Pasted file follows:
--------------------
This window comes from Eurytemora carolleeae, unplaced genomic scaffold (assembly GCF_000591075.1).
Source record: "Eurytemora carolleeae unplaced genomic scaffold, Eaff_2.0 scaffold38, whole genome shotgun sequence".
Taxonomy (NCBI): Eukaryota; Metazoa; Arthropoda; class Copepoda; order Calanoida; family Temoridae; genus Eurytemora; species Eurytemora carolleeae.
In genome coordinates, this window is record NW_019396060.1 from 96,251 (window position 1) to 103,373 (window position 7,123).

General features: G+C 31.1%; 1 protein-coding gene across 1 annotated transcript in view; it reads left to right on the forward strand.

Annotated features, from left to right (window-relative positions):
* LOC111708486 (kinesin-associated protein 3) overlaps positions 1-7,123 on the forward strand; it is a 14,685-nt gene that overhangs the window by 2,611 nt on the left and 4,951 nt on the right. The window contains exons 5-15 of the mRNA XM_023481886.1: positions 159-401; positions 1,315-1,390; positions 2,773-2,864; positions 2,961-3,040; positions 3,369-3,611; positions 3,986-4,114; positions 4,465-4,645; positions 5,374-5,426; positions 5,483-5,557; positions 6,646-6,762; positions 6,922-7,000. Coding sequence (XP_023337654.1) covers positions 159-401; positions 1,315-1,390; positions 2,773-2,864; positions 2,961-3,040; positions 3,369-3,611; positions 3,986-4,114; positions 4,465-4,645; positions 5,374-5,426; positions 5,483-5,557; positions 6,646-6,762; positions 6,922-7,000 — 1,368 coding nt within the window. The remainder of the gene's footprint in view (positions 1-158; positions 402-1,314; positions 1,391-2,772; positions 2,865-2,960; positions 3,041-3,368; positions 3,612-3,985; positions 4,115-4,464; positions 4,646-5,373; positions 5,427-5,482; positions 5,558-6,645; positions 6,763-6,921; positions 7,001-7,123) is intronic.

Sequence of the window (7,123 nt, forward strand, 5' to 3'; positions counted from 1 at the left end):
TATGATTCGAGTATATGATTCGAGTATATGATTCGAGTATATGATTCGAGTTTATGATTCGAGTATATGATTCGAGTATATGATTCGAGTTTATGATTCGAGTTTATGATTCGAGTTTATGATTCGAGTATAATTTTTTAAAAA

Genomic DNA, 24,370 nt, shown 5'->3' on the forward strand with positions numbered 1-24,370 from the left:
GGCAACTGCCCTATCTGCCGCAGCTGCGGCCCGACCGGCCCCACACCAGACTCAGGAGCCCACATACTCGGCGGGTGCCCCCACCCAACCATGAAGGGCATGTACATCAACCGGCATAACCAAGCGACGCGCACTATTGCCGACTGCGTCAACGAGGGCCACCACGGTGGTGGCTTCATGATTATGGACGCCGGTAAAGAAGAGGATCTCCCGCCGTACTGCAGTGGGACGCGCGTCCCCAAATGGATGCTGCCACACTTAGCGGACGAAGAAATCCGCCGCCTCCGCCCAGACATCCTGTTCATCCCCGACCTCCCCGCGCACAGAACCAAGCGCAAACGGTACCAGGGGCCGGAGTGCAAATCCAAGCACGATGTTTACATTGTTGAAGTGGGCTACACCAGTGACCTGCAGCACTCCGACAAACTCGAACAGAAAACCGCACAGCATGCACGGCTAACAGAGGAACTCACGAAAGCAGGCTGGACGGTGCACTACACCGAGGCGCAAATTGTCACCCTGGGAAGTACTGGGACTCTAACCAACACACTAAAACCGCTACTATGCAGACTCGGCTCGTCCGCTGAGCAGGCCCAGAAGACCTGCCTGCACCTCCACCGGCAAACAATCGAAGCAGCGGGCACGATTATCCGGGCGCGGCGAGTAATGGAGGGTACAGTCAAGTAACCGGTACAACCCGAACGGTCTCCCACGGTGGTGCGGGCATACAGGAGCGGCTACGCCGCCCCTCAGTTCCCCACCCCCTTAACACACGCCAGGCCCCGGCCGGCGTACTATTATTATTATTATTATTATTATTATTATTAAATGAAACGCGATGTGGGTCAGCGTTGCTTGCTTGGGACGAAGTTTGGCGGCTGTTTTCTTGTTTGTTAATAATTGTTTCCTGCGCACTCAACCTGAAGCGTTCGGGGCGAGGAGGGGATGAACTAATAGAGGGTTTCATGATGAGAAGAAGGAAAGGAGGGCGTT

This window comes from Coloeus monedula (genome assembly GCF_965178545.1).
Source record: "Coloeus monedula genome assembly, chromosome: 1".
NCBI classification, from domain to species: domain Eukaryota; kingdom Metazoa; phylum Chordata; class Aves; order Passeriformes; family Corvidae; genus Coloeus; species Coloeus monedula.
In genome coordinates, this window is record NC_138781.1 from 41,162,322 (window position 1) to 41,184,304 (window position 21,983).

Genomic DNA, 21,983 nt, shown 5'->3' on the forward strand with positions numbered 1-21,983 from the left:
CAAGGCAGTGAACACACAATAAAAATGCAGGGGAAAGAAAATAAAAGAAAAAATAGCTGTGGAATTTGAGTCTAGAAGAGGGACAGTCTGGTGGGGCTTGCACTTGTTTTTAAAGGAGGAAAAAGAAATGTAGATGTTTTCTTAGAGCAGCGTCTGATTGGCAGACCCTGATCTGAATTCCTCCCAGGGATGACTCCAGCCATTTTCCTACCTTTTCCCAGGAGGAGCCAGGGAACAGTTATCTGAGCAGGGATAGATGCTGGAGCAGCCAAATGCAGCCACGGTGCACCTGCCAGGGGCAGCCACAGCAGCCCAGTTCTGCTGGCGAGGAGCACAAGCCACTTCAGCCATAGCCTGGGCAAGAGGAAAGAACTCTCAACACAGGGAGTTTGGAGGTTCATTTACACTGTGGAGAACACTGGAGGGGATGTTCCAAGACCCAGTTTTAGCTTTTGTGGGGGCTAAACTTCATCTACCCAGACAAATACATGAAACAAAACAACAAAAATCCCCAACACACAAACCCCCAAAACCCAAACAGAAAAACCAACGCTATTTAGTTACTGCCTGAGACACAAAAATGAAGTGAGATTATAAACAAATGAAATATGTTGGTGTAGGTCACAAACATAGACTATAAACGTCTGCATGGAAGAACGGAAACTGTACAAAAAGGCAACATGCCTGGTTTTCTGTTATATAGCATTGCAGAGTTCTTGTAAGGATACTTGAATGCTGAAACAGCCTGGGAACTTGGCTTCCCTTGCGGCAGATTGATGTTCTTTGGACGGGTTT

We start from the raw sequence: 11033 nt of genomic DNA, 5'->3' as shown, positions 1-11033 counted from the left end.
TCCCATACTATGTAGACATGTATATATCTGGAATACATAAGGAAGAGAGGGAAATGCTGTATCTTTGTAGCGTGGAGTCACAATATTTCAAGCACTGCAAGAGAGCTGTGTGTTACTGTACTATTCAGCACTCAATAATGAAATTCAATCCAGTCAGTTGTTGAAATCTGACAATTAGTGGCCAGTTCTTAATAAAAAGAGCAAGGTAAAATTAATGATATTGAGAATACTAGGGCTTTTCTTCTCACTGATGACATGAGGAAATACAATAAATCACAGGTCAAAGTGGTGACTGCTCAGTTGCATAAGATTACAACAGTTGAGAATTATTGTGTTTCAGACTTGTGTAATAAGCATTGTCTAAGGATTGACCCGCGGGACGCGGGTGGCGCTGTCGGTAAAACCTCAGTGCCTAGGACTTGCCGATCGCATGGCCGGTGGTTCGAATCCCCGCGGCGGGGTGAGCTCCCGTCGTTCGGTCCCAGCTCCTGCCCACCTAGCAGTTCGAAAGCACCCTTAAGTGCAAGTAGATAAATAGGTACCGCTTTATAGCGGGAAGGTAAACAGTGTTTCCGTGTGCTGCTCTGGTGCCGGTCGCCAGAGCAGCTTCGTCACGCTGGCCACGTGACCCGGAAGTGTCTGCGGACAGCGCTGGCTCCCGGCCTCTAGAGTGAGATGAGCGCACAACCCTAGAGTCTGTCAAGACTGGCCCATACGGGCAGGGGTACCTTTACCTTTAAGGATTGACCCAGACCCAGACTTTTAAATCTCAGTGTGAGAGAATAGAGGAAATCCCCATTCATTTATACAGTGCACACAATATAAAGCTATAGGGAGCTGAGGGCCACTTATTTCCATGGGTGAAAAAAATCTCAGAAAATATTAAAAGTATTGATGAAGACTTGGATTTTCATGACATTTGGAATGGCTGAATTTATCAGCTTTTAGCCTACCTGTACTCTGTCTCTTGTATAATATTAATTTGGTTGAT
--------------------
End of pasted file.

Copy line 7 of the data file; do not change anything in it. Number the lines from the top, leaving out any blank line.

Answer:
* LOC111708486 (kinesin-associated protein 3) overlaps positions 1-7,123 on the forward strand; it is a 14,685-nt gene that overhangs the window by 2,611 nt on the left and 4,951 nt on the right. The window contains exons 5-15 of the mRNA XM_023481886.1: positions 159-401; positions 1,315-1,390; positions 2,773-2,864; positions 2,961-3,040; positions 3,369-3,611; positions 3,986-4,114; positions 4,465-4,645; positions 5,374-5,426; positions 5,483-5,557; positions 6,646-6,762; positions 6,922-7,000. Coding sequence (XP_023337654.1) covers positions 159-401; positions 1,315-1,390; positions 2,773-2,864; positions 2,961-3,040; positions 3,369-3,611; positions 3,986-4,114; positions 4,465-4,645; positions 5,374-5,426; positions 5,483-5,557; positions 6,646-6,762; positions 6,922-7,000 — 1,368 coding nt within the window. The remainder of the gene's footprint in view (positions 1-158; positions 402-1,314; positions 1,391-2,772; positions 2,865-2,960; positions 3,041-3,368; positions 3,612-3,985; positions 4,115-4,464; positions 4,646-5,373; positions 5,427-5,482; positions 5,558-6,645; positions 6,763-6,921; positions 7,001-7,123) is intronic.